An arithmetic riddle: How much money would the U.S. government collect if it were to impose a 5 percent tax on the $2 trillion currently parked in offshore accounts to avoid the high U.S. corporate tax rate of 35 percent?
If you multiplied $2 trillion by .05 and arrived at $100 billion as an answer, you get full credit for your math acumen but zero points for political accuracy. The answer is a negative $600 billion, at least in the eyes of the Joint Committee on Taxation and the Congressional Budget Office (CBO).
How can this be? The trouble is that in official calculations of how much a law will change revenue, a counterfactual must be taken into account: How much money would the Treasury have received from those overseas profits if the government did not reduce its tax rate? While common sense and accuracy would put that number somewhere around zero, since most of that money will never be repatriated, the convention is to assume that, eventually, every one of those dollars would be returned to the United States and taxed at the full 35 percent tax rate, bringing in $700 billion.
The arcane rules and conventions followed in official revenue estimates are problematic because the current budget system requires every piece of legislation that would increase the deficit in some way to be “paid for,” typically with a complementary piece of legislation that either raises revenues or lowers spending elsewhere. While it may seem like an admirable way to keep a spendthrift Congress in check, the way that our “pay as you go,” or PAYGO, system actually functions creates a whole host of perverse incentives. Ultimately, its use may cause more problems than it prevents.
In some circumstances it actually blocks policies that would generate revenue. For instance, while the possibility of expanding offshore oil drilling to Virginia and the Carolinas—where it is currently banned—may have lots of passionate advocates on both sides, no one disputes that it would generate more tax revenue.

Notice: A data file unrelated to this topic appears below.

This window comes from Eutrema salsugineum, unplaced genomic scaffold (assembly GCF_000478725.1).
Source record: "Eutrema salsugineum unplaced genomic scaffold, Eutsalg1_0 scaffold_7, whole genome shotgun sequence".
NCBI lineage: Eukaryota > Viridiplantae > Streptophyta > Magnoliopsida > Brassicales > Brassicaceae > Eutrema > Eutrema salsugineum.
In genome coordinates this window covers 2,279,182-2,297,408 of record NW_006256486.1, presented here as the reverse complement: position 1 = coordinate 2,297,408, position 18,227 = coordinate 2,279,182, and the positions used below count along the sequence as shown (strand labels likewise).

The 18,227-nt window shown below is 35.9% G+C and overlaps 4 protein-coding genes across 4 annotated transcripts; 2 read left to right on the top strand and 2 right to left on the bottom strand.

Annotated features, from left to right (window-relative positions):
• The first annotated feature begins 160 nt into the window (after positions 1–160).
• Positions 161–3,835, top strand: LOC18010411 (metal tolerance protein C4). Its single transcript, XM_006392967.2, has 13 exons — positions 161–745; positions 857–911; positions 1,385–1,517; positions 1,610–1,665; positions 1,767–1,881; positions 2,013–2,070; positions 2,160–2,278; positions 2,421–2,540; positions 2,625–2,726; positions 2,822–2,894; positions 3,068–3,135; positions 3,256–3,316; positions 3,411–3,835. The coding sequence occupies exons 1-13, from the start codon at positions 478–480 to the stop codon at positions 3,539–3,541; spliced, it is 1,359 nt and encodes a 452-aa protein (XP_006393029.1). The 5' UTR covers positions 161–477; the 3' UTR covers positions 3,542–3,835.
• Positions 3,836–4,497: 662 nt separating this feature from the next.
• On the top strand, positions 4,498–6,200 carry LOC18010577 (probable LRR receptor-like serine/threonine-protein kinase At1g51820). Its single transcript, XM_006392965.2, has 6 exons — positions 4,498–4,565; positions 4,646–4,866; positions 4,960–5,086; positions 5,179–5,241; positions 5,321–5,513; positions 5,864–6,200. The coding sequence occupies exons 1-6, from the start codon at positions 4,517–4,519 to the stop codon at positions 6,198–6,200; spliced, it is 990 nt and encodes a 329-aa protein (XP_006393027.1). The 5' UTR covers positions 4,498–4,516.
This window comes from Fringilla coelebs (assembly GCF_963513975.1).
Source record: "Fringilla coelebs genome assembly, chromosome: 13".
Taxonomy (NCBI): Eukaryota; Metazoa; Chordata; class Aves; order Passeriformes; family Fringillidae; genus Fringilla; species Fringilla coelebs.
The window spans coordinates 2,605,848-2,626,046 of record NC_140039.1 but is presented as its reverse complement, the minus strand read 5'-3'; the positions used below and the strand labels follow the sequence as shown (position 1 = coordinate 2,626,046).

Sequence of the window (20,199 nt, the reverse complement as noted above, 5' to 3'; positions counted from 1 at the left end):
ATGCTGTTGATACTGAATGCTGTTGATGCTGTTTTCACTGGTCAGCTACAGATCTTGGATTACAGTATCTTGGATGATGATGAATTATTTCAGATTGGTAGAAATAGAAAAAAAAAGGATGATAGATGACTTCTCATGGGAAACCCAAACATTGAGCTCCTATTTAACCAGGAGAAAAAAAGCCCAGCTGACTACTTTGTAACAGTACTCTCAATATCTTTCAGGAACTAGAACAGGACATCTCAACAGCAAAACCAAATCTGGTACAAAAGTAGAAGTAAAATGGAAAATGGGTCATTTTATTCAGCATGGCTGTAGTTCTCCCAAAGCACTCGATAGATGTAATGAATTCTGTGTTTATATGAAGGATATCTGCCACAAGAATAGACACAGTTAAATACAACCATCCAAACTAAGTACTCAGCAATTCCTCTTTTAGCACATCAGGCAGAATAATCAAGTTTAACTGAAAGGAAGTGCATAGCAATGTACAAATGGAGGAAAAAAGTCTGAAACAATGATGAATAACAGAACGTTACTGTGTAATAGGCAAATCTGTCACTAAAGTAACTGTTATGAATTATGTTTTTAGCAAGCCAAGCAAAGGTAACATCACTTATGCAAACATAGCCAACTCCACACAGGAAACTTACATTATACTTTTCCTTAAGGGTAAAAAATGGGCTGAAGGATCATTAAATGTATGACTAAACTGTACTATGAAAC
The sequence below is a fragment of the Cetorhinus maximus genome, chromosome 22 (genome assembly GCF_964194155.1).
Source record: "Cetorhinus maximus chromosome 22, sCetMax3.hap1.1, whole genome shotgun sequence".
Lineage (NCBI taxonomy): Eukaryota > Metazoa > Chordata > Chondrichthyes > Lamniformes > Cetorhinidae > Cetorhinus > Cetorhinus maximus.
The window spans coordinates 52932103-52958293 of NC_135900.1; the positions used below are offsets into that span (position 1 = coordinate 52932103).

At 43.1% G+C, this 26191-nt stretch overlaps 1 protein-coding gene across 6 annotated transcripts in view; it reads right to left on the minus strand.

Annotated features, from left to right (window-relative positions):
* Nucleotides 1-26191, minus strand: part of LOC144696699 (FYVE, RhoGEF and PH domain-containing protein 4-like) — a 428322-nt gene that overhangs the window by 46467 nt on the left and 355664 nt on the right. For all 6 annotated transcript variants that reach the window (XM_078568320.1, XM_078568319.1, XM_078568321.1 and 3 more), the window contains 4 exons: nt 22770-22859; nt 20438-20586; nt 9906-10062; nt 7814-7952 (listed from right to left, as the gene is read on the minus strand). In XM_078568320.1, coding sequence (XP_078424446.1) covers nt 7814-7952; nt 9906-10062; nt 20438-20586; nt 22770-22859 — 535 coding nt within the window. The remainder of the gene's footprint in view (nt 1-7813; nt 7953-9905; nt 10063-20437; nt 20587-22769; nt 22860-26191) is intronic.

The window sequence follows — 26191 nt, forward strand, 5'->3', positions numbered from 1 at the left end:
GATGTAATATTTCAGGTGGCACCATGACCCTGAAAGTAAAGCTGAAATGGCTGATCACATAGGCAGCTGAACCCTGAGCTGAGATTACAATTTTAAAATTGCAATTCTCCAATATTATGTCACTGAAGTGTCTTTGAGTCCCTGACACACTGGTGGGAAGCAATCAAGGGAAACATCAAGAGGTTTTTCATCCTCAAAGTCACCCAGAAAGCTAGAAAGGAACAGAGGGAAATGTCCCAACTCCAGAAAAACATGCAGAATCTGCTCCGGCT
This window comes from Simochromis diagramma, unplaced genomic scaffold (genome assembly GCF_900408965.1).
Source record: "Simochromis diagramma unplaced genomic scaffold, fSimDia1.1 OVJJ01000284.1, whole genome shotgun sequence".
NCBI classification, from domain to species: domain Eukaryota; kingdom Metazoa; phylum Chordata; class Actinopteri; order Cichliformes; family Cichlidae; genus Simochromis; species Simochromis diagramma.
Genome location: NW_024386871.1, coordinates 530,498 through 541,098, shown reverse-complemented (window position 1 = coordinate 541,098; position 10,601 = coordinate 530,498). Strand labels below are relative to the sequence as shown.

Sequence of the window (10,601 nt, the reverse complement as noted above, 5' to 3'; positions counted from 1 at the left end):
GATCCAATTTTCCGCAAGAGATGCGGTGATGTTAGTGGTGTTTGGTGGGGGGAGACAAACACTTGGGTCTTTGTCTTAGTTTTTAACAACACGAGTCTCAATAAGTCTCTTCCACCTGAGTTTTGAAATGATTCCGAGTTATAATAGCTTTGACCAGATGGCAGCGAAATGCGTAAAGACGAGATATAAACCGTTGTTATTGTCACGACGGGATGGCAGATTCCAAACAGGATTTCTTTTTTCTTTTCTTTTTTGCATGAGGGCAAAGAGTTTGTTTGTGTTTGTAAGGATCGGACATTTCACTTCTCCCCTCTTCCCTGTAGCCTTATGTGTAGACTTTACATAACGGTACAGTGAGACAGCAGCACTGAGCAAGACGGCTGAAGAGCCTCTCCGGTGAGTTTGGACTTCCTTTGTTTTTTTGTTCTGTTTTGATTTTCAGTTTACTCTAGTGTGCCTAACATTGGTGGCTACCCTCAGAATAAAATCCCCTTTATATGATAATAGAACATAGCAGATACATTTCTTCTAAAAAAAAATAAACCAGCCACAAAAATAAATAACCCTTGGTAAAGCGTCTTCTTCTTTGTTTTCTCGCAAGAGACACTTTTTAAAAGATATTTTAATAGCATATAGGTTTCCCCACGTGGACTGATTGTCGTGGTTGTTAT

Except the CBO. As they see it, there is not actually a “permanent” ban on such drilling: It is technically a five-year ban that Congress habitually renews. If the ban were lifted tomorrow, no oil would flow—nor would any tax revenues be realized—for at least five or six years, which is how long it would take for the government to auction lease permits and for companies to begin exploring and then acquire the capital and expertise to actually produce oil there.
So while an honest accounting would forecast tax revenue accruing to the Treasury by year six, CBO reckons that, since technically the ban on drilling will not be in effect six years from now, any tax revenue generated by drilling off the Atlantic coast six years out will not be a result of ending the drilling ban. Thus, CBO is required to forecast that ending the ban would generate no “new” tax revenue.
The PAYGO rule encourages all sorts of sordid games by politicians. For instance, every so often Congress inserts a clause into a tax bill that, five or six years down the road, will require corporations to push forward a quarterly tax payment. It’s a procedure that doesn’t affect firms in the slightest: After Congress duly passes the law containing that provision, it quietly repeals the provision a year or two later. This sleight-of-hand is done solely to plug a budget hole: If Congress can’t quite make a tax bill adhere to the PAYGO rules within the five-year budget window, it simply maneuvers to temporarily borrow from the year after the budget window to square things up, and then quietly undoes this fix a year or two later.
And don’t get me started about black liquor. A tax loophole was created when an IRS bureaucrat decided that a tax break for clean energy production also—contra any actual intent of Congress—applied to the longtime practice by paper companies of burning a byproduct of the paper production process—the aforementioned black liquor—to produce energy. The tax break is worth as much as $7 billion a year to the paper industry, but to the tax-writing committee it represents $70 billion ($7 billion times the 10-year budget window) worth of “pay-fors”: By closing the loophole, legislators can exploit the logic of PAYGO to finance $70 billion in new tax breaks or spending initiatives.
A procedure that can be gamed this egregiously is not worth saving.
What’s the alternative to PAYGO? How about an honest debate over new spending and tax initiatives, or maybe an approach that forces Congress to confront the $100 billion of annual increases in entitlement spending? That’s how the country somehow stumbled along until PAYGO made its first appearance in 1990.